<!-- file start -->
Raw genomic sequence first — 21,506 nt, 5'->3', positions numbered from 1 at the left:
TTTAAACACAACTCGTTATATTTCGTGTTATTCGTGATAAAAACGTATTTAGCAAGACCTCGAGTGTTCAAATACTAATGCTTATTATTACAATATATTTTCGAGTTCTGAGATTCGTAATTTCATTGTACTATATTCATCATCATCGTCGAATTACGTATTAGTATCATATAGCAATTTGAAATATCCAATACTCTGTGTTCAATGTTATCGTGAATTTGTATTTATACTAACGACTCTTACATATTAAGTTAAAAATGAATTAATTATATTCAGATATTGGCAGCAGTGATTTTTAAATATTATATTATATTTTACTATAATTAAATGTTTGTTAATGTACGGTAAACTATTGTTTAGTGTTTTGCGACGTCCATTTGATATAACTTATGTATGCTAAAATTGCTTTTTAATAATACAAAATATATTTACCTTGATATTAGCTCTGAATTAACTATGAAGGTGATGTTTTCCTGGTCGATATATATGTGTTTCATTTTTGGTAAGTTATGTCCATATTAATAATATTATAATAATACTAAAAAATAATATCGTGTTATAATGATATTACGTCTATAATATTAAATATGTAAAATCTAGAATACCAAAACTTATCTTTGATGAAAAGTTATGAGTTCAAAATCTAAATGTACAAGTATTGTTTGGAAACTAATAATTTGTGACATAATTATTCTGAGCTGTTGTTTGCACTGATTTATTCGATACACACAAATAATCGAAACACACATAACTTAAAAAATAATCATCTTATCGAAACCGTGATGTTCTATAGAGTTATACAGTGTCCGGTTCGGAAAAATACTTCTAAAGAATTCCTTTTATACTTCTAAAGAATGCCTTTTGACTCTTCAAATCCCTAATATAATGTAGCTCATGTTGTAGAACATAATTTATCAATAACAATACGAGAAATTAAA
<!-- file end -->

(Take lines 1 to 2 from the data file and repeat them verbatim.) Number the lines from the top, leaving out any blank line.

Raw genomic sequence first — 21,506 nt, 5'->3', positions numbered from 1 at the left:
TTTAAACACAACTCGTTATATTTCGTGTTATTCGTGATAAAAACGTATTTAGCAAGACCTCGAGTGTTCAAATACTAATGCTTATTATTACAATATATTTTCGAGTTCTGAGATTCGTAATTTCATTGTACTATATTCATCATCATCGTCGAATTACGTATTAGTATCATATAGCAATTTGAAATATCCAATACTCTGTGTTCAATGTTATCGTGAATTTGTATTTATACTAACGACTCTTACATATTAAGTTAAAAATGAATTAATTATATTCAGATATTGGCAGCAGTGATTTTTAAATATTATATTATATTTTACTATAATTAAATGTTTGTTAATGTACGGTAAACTATTGTTTAGTGTTTTGCGACGTCCATTTGATATAACTTATGTATGCTAAAATTGCTTTTTAATAATACAAAATATATTTACCTTGATATTAGCTCTGAATTAACTATGAAGGTGATGTTTTCCTGGTCGATATATATGTGTTTCATTTTTGGTAAGTTATGTCCATATTAATAATATTATAATAATACTAAAAAATAATATCGTGTTATAATGATATTACGTCTATAATATTAAATATGTAAAATCTAGAATACCAAAACTTATCTTTGATGAAAAGTTATGAGTTCAAAATCTAAATGTACAAGTATTGTTTGGAAACTAATAATTTGTGACATAATTATTCTGAGCTGTTGTTTGCACTGATTTATTCGATACACACAAATAATCGAAACACACATAACTTAAAAAATAATCATCTTATCGAAACCGTGATGTTCTATAGAGTTATACAGTGTCCGGTTCGGAAAAATACTTCTAAAGAATTCCTTTTATACTTCTAAAGAATGCCTTTTGACTCTTCAAATCCCTAATATAATGTAGCTCATGTTGTAGAACATAATTTATCAATAACAATACGAGAAATTAAA